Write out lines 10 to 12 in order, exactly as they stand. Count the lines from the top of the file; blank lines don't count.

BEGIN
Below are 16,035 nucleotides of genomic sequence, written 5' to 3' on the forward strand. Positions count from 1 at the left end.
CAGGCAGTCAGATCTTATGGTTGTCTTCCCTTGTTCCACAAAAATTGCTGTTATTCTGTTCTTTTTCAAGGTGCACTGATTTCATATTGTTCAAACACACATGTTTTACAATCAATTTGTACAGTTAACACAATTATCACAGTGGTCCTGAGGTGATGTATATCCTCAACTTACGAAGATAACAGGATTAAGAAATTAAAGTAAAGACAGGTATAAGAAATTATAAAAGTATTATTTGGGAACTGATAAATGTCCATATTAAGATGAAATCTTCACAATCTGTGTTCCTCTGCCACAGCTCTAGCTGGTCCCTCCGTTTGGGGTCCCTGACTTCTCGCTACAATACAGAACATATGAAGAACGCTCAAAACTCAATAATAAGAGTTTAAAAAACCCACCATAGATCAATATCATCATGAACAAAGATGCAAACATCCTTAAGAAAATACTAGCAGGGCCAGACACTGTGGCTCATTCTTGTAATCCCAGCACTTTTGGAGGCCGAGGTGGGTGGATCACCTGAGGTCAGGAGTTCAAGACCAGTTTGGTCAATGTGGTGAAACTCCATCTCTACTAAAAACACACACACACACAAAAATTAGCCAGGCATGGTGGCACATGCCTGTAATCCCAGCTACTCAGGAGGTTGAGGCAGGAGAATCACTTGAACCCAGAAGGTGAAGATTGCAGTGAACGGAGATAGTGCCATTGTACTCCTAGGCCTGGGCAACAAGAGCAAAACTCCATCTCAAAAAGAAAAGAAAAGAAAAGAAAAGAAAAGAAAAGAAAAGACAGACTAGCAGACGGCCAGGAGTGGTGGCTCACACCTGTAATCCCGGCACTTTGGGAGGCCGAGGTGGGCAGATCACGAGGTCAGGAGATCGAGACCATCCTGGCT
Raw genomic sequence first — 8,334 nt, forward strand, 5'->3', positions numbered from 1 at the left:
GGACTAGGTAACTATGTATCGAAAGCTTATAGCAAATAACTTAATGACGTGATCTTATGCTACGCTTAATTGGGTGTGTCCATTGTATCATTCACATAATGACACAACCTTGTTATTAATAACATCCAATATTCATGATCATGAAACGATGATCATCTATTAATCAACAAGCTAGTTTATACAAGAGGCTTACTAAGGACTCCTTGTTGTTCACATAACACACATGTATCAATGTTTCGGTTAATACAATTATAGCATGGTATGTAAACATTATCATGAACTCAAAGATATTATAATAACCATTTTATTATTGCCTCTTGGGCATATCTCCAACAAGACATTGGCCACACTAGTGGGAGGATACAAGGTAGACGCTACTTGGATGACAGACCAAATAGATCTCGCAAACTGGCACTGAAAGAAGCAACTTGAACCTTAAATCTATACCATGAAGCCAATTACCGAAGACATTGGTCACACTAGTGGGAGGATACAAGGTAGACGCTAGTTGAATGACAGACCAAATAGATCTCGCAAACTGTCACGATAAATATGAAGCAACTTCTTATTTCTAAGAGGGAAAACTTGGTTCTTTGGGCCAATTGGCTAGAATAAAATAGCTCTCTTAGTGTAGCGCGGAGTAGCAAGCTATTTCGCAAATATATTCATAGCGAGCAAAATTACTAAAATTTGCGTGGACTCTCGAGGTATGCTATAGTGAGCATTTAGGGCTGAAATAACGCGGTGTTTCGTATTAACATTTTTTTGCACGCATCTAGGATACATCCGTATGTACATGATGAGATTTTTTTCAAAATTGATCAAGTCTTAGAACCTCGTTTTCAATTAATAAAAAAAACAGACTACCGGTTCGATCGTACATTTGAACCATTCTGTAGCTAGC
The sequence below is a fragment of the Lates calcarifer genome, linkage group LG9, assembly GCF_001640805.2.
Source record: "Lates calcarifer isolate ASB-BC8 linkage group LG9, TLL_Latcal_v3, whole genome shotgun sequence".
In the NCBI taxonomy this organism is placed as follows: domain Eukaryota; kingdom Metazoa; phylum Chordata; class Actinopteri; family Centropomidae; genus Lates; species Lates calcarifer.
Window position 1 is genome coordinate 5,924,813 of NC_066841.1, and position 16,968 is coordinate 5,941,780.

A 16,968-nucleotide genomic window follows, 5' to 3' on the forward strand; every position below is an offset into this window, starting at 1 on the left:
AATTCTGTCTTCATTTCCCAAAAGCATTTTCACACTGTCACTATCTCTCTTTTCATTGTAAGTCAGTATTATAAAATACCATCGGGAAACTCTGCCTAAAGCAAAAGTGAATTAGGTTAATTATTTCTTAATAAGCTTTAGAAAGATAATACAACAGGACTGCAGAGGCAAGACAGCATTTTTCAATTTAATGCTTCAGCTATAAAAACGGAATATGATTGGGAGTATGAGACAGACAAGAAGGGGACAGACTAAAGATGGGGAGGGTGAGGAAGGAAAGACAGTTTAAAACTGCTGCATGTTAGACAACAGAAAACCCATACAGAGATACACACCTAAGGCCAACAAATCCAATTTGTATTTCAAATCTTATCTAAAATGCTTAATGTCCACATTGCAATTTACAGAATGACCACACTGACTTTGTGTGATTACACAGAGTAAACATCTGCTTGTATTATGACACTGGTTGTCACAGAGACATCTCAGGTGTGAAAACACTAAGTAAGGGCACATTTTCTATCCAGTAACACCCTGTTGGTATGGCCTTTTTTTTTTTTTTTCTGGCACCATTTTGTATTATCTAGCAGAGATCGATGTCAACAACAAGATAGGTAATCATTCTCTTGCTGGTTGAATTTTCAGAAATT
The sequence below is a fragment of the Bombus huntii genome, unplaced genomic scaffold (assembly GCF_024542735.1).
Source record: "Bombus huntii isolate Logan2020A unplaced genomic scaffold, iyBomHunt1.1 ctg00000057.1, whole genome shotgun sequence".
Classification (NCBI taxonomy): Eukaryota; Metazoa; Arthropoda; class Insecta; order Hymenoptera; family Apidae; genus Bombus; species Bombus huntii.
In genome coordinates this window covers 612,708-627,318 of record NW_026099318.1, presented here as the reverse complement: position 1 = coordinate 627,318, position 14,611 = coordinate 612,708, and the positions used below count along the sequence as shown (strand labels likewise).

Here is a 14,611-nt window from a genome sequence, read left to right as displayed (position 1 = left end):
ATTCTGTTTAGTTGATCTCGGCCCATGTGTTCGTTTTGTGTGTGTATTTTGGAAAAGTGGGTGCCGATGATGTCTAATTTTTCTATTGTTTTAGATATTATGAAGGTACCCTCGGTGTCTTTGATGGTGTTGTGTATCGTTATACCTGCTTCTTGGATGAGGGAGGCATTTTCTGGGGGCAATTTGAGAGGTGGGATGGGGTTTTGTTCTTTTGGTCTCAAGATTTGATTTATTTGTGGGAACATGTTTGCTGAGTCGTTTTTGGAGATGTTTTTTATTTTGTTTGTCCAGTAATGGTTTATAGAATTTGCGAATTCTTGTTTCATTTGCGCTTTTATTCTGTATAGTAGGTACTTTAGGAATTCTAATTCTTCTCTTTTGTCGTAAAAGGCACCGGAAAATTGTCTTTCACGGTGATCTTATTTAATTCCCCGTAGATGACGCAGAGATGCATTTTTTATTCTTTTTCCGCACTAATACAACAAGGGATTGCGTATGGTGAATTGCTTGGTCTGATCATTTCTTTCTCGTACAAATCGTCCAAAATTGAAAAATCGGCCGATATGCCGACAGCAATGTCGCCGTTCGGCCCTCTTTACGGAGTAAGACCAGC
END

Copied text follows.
AATTCTGTCTTCATTTCCCAAAAGCATTTTCACACTGTCACTATCTCTCTTTTCATTGTAAGTCAGTATTATAAAATACCATCGGGAAACTCTGCCTAAAGCAAAAGTGAATTAGGTTAATTATTTCTTAATAAGCTTTAGAAAGATAATACAACAGGACTGCAGAGGCAAGACAGCATTTTTCAATTTAATGCTTCAGCTATAAAAACGGAATATGATTGGGAGTATGAGACAGACAAGAAGGGGACAGACTAAAGATGGGGAGGGTGAGGAAGGAAAGACAGTTTAAAACTGCTGCATGTTAGACAACAGAAAACCCATACAGAGATACACACCTAAGGCCAACAAATCCAATTTGTATTTCAAATCTTATCTAAAATGCTTAATGTCCACATTGCAATTTACAGAATGACCACACTGACTTTGTGTGATTACACAGAGTAAACATCTGCTTGTATTATGACACTGGTTGTCACAGAGACATCTCAGGTGTGAAAACACTAAGTAAGGGCACATTTTCTATCCAGTAACACCCTGTTGGTATGGCCTTTTTTTTTTTTTTTCTGGCACCATTTTGTATTATCTAGCAGAGATCGATGTCAACAACAAGATAGGTAATCATTCTCTTGCTGGTTGAATTTTCAGAAATT
The sequence below is a fragment of the Bombus huntii genome, unplaced genomic scaffold (assembly GCF_024542735.1).
Source record: "Bombus huntii isolate Logan2020A unplaced genomic scaffold, iyBomHunt1.1 ctg00000057.1, whole genome shotgun sequence".